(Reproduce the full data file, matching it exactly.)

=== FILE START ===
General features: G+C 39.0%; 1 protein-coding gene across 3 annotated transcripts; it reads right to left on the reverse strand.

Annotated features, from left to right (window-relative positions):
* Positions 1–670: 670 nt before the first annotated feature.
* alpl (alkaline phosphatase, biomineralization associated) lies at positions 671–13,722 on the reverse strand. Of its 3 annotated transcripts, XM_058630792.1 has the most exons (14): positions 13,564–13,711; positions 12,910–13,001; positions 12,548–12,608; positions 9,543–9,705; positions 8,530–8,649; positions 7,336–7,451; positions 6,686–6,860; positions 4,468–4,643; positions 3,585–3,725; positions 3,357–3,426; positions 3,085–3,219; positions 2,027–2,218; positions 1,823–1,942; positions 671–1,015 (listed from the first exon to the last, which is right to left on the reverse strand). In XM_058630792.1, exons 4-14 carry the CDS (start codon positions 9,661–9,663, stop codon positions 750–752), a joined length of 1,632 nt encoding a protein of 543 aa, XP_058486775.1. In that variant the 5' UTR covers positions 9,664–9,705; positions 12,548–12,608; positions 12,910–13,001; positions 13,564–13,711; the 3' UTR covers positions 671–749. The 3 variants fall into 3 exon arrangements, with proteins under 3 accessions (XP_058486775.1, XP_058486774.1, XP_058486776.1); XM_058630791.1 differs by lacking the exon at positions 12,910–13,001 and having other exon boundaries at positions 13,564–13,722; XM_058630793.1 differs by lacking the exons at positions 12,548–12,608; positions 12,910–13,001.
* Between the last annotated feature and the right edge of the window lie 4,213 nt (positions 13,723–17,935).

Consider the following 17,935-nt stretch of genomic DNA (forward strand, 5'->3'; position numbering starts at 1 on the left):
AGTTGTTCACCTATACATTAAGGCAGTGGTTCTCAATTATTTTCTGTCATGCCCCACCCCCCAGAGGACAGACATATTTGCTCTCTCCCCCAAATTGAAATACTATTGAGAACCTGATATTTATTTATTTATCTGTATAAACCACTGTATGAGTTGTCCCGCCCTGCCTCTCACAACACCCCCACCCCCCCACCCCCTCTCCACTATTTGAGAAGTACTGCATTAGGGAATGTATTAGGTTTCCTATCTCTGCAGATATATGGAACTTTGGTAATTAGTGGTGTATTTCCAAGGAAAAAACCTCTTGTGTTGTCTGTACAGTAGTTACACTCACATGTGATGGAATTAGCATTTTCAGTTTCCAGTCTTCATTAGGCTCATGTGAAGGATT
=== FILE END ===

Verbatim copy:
General features: G+C 39.0%; 1 protein-coding gene across 3 annotated transcripts; it reads right to left on the reverse strand.

Annotated features, from left to right (window-relative positions):
* Positions 1–670: 670 nt before the first annotated feature.
* alpl (alkaline phosphatase, biomineralization associated) lies at positions 671–13,722 on the reverse strand. Of its 3 annotated transcripts, XM_058630792.1 has the most exons (14): positions 13,564–13,711; positions 12,910–13,001; positions 12,548–12,608; positions 9,543–9,705; positions 8,530–8,649; positions 7,336–7,451; positions 6,686–6,860; positions 4,468–4,643; positions 3,585–3,725; positions 3,357–3,426; positions 3,085–3,219; positions 2,027–2,218; positions 1,823–1,942; positions 671–1,015 (listed from the first exon to the last, which is right to left on the reverse strand). In XM_058630792.1, exons 4-14 carry the CDS (start codon positions 9,661–9,663, stop codon positions 750–752), a joined length of 1,632 nt encoding a protein of 543 aa, XP_058486775.1. In that variant the 5' UTR covers positions 9,664–9,705; positions 12,548–12,608; positions 12,910–13,001; positions 13,564–13,711; the 3' UTR covers positions 671–749. The 3 variants fall into 3 exon arrangements, with proteins under 3 accessions (XP_058486775.1, XP_058486774.1, XP_058486776.1); XM_058630791.1 differs by lacking the exon at positions 12,910–13,001 and having other exon boundaries at positions 13,564–13,722; XM_058630793.1 differs by lacking the exons at positions 12,548–12,608; positions 12,910–13,001.
* Between the last annotated feature and the right edge of the window lie 4,213 nt (positions 13,723–17,935).

Consider the following 17,935-nt stretch of genomic DNA (forward strand, 5'->3'; position numbering starts at 1 on the left):
AGTTGTTCACCTATACATTAAGGCAGTGGTTCTCAATTATTTTCTGTCATGCCCCACCCCCCAGAGGACAGACATATTTGCTCTCTCCCCCAAATTGAAATACTATTGAGAACCTGATATTTATTTATTTATCTGTATAAACCACTGTATGAGTTGTCCCGCCCTGCCTCTCACAACACCCCCACCCCCCCACCCCCTCTCCACTATTTGAGAAGTACTGCATTAGGGAATGTATTAGGTTTCCTATCTCTGCAGATATATGGAACTTTGGTAATTAGTGGTGTATTTCCAAGGAAAAAACCTCTTGTGTTGTCTGTACAGTAGTTACACTCACATGTGATGGAATTAGCATTTTCAGTTTCCAGTCTTCATTAGGCTCATGTGAAGGATT